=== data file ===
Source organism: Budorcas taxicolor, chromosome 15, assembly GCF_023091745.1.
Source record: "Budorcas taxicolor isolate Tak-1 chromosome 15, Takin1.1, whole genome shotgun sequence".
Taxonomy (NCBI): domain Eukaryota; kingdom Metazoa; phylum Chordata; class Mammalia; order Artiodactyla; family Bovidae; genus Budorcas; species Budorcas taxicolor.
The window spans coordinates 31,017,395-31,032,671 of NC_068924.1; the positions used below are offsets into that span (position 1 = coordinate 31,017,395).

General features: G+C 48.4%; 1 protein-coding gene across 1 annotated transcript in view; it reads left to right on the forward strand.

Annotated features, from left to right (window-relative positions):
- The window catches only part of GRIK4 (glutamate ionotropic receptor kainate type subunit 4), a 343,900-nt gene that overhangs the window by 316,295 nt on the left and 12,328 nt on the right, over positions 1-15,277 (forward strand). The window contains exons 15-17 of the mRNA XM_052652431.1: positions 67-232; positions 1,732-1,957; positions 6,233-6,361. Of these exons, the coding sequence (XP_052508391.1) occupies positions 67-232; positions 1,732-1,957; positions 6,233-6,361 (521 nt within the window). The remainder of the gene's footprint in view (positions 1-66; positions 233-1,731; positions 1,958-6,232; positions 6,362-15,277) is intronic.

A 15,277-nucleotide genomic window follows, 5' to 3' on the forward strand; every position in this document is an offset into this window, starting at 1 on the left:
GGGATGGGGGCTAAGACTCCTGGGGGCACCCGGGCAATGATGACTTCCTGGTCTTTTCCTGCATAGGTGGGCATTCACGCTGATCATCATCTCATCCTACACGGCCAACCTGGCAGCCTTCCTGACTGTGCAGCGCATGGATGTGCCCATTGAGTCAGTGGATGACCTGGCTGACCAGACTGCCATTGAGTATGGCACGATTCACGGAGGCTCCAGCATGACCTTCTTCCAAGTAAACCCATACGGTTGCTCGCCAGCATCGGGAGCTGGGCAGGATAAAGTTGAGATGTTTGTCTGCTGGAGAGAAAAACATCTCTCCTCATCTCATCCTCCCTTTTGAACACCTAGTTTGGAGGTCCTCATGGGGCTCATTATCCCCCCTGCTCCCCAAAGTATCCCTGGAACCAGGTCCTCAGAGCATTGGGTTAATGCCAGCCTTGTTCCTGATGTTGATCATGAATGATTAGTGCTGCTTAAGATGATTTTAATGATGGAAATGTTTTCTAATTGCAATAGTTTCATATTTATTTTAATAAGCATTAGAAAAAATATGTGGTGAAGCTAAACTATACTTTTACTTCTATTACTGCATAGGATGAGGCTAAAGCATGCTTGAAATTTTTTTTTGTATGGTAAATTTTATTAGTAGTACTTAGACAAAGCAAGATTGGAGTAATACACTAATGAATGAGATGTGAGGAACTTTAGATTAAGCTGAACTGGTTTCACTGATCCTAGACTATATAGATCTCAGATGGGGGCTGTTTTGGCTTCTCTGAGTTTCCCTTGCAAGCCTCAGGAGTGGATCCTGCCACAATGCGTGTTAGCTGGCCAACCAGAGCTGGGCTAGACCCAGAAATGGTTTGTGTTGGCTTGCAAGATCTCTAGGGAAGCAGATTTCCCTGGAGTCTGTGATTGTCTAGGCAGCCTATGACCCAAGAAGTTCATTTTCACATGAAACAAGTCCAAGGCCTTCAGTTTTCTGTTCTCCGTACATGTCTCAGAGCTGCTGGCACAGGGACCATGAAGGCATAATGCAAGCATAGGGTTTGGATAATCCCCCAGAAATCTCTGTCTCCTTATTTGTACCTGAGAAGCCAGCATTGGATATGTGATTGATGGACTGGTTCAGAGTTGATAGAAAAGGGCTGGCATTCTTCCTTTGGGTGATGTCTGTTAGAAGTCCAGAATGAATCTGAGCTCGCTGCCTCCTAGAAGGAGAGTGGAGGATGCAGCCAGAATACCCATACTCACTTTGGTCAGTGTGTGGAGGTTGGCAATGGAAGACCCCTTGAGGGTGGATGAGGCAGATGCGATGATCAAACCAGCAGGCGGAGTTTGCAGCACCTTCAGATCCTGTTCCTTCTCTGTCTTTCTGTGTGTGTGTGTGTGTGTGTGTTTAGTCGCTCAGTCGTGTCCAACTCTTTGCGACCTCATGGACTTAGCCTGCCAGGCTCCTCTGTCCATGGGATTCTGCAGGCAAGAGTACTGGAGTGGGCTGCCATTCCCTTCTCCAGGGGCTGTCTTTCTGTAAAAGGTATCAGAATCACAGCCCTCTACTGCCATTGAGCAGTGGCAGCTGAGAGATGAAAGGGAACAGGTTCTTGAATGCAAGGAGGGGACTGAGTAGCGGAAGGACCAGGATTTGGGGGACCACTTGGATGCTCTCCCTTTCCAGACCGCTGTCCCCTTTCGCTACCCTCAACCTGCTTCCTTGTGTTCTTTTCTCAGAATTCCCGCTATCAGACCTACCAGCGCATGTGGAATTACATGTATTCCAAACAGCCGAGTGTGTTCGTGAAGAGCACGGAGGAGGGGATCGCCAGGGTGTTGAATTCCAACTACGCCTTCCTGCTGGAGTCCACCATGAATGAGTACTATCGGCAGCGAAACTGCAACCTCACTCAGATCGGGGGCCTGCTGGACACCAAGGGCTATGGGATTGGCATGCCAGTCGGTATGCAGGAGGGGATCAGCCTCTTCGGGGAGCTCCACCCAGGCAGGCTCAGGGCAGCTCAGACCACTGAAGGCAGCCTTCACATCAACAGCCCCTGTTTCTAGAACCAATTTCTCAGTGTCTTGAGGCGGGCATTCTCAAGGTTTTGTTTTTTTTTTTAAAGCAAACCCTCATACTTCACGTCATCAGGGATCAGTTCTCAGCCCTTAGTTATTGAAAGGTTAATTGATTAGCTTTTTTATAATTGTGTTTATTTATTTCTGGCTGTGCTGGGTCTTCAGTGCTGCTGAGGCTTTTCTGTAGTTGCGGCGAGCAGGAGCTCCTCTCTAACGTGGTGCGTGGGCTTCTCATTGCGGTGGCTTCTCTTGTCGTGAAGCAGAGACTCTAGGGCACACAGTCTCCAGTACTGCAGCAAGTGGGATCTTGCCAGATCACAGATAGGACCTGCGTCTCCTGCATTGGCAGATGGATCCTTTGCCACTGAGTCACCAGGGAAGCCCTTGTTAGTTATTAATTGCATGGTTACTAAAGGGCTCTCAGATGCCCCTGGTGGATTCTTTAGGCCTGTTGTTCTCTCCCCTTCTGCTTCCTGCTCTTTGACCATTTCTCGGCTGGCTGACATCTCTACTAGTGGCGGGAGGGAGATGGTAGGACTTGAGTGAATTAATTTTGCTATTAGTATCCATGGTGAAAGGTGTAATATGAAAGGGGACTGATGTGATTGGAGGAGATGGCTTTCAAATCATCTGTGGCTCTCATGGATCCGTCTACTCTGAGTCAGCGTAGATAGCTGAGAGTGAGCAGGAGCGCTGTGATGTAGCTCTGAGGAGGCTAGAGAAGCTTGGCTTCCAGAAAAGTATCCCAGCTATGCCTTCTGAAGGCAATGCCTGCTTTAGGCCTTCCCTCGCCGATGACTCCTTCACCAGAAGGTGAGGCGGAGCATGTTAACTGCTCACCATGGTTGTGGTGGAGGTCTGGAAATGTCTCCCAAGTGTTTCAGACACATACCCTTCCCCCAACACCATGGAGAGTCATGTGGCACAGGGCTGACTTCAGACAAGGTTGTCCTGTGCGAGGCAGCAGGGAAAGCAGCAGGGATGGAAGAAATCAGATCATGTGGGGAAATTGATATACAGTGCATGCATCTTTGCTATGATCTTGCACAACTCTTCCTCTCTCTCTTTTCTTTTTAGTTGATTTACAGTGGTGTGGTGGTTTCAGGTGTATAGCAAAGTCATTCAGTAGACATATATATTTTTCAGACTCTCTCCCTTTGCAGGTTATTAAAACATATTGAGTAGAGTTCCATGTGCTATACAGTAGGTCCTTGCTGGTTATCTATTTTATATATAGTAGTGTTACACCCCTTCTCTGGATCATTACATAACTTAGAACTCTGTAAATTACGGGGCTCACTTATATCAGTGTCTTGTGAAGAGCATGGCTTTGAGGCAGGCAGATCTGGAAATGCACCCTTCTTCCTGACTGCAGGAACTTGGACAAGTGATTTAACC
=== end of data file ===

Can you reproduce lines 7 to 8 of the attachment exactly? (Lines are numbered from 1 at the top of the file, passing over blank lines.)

- The window catches only part of GRIK4 (glutamate ionotropic receptor kainate type subunit 4), a 343,900-nt gene that overhangs the window by 316,295 nt on the left and 12,328 nt on the right, over positions 1-15,277 (forward strand). The window contains exons 15-17 of the mRNA XM_052652431.1: positions 67-232; positions 1,732-1,957; positions 6,233-6,361. Of these exons, the coding sequence (XP_052508391.1) occupies positions 67-232; positions 1,732-1,957; positions 6,233-6,361 (521 nt within the window). The remainder of the gene's footprint in view (positions 1-66; positions 233-1,731; positions 1,958-6,232; positions 6,362-15,277) is intronic.

A 15,277-nucleotide genomic window follows, 5' to 3' on the forward strand; every position in this document is an offset into this window, starting at 1 on the left: